First, the Commission has considered a directive the most suitable legislative instrument in order to avoid a fragmented legal landscape, although current implementation of the plastics carrier bags directive is still proving the opposite. Currently, in Europe, almost each Member State has implemented discretionally the Bags Directive, leading to a proliferation of rules and labeling requirements.
Second, the proposed solutions do not match the existing rationale of the Plastics Strategy and the Voluntary Commitments put forward by the plastics industry, backed by the Commission itself. On one side, the Commission calls for LCAs in order to truly assess best environmental options, then restricts or bans certain products made of plastics without analysing which option would be the most sustainable.
Striking features are the detachment from the recently revised Packaging and Packaging Waste Directive (and its annex II), expanding agreed EPR schemes and deposit schemes; EPR schemes on producers aimed at covering the costs of marine litter; and incentives to develop less polluting alternatives for these products, the feasibility to change consumption patterns, and the extent to which they are already covered by existing Union legislation. However, no indication has been given on how to tackle behaviour and education, both key elements in ensuring correct disposal of the plastics products at stake. In particular, the obligations for producers to cover the costs of waste management and clean-up, as well as awareness raising measures is based, for the Commission, on the polluter pays principle, assuming producers are vicariously responsible for littering behaviours.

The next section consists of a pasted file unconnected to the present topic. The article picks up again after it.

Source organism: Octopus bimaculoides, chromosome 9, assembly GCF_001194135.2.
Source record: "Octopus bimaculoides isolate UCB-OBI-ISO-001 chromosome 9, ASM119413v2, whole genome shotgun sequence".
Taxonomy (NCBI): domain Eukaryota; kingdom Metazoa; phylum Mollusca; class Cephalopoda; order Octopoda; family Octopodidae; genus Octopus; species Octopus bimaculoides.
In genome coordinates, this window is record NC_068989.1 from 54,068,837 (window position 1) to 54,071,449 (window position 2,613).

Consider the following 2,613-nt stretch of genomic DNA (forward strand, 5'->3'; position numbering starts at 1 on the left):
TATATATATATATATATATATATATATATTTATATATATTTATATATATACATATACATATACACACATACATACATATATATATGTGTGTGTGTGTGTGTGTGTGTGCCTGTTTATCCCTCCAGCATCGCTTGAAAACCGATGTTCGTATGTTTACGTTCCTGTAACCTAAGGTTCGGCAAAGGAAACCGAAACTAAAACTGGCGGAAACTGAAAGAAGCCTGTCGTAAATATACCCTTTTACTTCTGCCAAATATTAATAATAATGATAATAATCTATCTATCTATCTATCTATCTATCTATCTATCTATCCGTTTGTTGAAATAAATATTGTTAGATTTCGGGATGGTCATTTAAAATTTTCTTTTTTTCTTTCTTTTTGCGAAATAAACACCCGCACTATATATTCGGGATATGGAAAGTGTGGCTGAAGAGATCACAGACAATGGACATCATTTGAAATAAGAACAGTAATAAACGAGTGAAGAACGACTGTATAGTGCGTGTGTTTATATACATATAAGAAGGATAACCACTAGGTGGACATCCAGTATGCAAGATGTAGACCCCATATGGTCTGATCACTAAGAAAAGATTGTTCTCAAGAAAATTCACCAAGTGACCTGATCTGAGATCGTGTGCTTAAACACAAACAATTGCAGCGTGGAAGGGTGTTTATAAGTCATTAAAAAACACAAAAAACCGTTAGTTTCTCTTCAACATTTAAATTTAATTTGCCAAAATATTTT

Additonally, “The timing is totally wrong” says Alexandre Dangis, EuPC Director. “At a moment where the EU Commission is asking the industry to pledge or commit to more use of recycled plastics materials, it is also asking to ban certain recyclable products. This is a wrong signal, which will maintain the levels of landfill in the EU that we have today if European waste laws are not properly implemented. One could then argue whether the Commission is able to influence Member States on proper environmental behaviour, in line with existing Directives. Instead, the EU Commission is attacking a part of the industry by banning products”.
Third, the proposal is supported by an Impact Assessment, which has been mainly based on a study authored by one consultancy, paid by the Commission, that also worked to support anti-plastics lobbies.
EuPC will closely analyse all supporting documents, including the synopsis of the past spring public consultation and the opinion of the Scrutiny Board, to thoroughly evaluate how the Commission backs up this proposal and provide more information on the negative effects this proposal might have on the industry and the environment,
The present proposal is accompanied by a new public consultation that will be open to all stakeholders until the 23rd July 2018. Being a proposal, the text is not yet final. It will be now sent to the European Parliament and the Council for examination to start the legislative train. Expected date for the final adoption of the Directive is the second half of 2019, although the Commission urges the other institutions to treat this as a priority file, and to deliver tangible results for Europeans before the elections in May 2019. After adoption, Member States will have two years to implement the directive at national level.
EuPC will participate in the mentioned public consultation. The proposal in this form is unacceptable, therefore we will work with relevant stakeholders and policymakers and look how to legally challenge the definition of single use plastics.